I’ve argued that a more realistic vision of the kind of socialism we could bring about, without waiting for massive technological progress to solve the logistical problems raised by trying to plan an entire economy, would involve nationalizing the “commanding heights,” taking many important public goods out of the market entirely and bringing the remaining private sector under worker ownership.
These individual elements have all been successfully beta-tested in the real world. But the combination would mean the first society since the agricultural revolution that wouldn’t be divided into a powerful ruling class and a subservient labor force.
If Henry Chinaski Sr had been born into such a society, whatever income he built up couldn’t have been derived from exploitation. That doesn’t mean every penny of it would be his to do with as he liked, since he would still have to pay a significant portion of it in taxes to fund the massive public sector. But he would have a reasonable claim to spend whatever remained however he chose.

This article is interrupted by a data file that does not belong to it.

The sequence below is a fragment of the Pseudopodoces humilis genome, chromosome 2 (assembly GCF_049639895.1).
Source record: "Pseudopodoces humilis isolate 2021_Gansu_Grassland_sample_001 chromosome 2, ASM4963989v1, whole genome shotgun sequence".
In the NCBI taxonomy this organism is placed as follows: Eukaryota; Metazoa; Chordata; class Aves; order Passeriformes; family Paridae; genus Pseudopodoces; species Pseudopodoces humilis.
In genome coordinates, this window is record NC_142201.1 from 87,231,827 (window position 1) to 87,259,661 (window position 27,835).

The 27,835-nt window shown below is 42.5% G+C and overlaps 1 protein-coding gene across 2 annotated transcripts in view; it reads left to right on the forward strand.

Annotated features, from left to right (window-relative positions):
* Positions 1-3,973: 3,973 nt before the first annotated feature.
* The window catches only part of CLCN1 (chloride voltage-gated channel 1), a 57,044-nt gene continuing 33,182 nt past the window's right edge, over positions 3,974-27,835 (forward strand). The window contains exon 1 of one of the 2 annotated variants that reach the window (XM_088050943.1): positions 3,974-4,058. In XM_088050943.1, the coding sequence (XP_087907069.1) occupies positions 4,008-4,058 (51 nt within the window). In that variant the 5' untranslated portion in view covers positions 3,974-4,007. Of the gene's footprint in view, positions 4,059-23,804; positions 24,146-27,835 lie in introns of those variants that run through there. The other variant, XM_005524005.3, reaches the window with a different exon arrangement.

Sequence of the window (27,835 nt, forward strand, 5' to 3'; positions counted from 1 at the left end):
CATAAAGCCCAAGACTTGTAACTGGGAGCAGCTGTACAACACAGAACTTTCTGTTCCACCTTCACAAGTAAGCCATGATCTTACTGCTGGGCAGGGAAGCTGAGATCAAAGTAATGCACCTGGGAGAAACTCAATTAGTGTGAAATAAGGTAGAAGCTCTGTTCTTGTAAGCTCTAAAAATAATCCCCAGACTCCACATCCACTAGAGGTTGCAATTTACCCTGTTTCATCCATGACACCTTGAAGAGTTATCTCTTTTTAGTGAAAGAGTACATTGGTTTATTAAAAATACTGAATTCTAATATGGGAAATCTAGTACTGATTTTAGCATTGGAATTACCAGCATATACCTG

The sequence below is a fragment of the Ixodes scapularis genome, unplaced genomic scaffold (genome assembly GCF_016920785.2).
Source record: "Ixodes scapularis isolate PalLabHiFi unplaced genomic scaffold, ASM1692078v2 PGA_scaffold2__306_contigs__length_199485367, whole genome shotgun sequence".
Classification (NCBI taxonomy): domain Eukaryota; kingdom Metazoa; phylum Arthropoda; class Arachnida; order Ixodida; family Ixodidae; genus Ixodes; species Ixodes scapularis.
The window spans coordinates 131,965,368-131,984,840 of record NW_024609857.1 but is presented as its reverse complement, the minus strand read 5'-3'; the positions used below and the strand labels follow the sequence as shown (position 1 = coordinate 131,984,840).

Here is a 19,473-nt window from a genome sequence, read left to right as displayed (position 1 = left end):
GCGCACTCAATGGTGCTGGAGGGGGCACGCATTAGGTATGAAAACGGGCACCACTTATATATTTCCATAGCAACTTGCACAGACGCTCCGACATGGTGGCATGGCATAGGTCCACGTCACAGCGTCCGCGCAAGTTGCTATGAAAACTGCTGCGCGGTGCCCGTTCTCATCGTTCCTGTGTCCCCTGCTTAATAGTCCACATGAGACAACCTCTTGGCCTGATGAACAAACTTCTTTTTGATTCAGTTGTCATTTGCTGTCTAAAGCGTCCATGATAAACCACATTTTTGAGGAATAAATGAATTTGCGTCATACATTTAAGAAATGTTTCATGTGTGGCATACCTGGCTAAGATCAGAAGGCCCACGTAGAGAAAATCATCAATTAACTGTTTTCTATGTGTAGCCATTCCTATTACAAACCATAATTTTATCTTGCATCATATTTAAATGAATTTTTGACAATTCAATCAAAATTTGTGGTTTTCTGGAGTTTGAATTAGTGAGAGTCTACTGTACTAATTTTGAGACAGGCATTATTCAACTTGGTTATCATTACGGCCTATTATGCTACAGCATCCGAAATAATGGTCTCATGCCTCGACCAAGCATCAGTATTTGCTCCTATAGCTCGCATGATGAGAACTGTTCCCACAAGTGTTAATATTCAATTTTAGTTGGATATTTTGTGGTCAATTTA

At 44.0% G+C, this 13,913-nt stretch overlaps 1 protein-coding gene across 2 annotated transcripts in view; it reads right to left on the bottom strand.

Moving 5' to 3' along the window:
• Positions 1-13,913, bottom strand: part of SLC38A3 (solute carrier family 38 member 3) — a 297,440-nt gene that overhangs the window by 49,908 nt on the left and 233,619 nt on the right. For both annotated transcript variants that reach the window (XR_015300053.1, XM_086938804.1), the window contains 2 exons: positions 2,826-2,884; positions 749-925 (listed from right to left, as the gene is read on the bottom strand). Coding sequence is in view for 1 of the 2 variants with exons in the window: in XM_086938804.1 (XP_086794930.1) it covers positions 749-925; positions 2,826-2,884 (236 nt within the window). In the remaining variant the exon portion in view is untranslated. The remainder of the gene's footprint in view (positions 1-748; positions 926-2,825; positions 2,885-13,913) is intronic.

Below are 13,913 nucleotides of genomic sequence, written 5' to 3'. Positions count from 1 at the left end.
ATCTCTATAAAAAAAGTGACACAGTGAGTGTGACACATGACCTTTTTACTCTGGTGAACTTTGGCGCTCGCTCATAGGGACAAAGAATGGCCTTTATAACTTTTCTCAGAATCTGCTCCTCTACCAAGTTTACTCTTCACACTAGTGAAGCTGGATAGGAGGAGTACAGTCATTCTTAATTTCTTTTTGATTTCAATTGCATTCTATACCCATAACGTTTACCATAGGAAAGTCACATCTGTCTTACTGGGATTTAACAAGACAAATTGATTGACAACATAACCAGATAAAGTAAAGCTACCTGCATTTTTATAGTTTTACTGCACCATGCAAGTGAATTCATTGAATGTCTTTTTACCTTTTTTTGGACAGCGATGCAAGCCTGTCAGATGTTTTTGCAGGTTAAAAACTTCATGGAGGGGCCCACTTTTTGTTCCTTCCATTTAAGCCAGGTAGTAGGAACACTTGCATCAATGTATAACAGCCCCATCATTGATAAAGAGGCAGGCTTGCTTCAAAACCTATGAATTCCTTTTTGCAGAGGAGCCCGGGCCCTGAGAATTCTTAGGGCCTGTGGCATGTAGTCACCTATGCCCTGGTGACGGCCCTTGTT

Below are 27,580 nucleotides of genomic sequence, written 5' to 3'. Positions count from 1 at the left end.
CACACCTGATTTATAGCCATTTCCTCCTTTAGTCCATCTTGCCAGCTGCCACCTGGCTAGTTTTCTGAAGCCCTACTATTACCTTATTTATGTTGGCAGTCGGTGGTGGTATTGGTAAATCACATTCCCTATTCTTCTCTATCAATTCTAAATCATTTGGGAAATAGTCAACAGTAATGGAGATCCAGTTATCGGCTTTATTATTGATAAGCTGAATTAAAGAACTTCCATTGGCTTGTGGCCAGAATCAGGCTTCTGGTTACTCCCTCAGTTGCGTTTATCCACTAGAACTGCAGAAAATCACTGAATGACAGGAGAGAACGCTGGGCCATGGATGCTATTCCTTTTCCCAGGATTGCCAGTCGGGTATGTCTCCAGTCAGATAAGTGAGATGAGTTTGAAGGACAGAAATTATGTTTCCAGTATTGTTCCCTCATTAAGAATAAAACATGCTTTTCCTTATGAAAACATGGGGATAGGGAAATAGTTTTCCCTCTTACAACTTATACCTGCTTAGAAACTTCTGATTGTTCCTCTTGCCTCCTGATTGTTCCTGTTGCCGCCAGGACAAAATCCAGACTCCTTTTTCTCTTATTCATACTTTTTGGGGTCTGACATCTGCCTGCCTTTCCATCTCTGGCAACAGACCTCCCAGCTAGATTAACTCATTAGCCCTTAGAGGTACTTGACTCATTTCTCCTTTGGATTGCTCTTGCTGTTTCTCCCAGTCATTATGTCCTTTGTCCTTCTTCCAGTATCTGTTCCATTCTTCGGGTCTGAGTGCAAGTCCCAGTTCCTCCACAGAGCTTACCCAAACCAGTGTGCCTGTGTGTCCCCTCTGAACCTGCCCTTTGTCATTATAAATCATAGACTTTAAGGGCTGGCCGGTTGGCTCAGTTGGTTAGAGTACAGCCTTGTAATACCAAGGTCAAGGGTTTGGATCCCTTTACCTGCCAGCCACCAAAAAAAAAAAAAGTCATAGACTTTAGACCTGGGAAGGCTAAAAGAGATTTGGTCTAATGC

Such a society could democratically decide to outlaw individual home ownership, but I have a hard time imagining that. Most working-class people today would be horrified by that suggestion. Nor is this just an eccentricity of American culture: think about Palestinian refugee families who lovingly pass down the deeds to houses that were stolen during the Nakba from parent to child to grandchild, in the hopes that one day the family will be able to return home.
Jesus: Hey, Dad? God: Yes, Son? Jesus: Western civilization followed me home. Can I keep it? God: Certainly not! And put it down this minute--you don't know where it's been! Tom Robbins in Another Roadside Attraction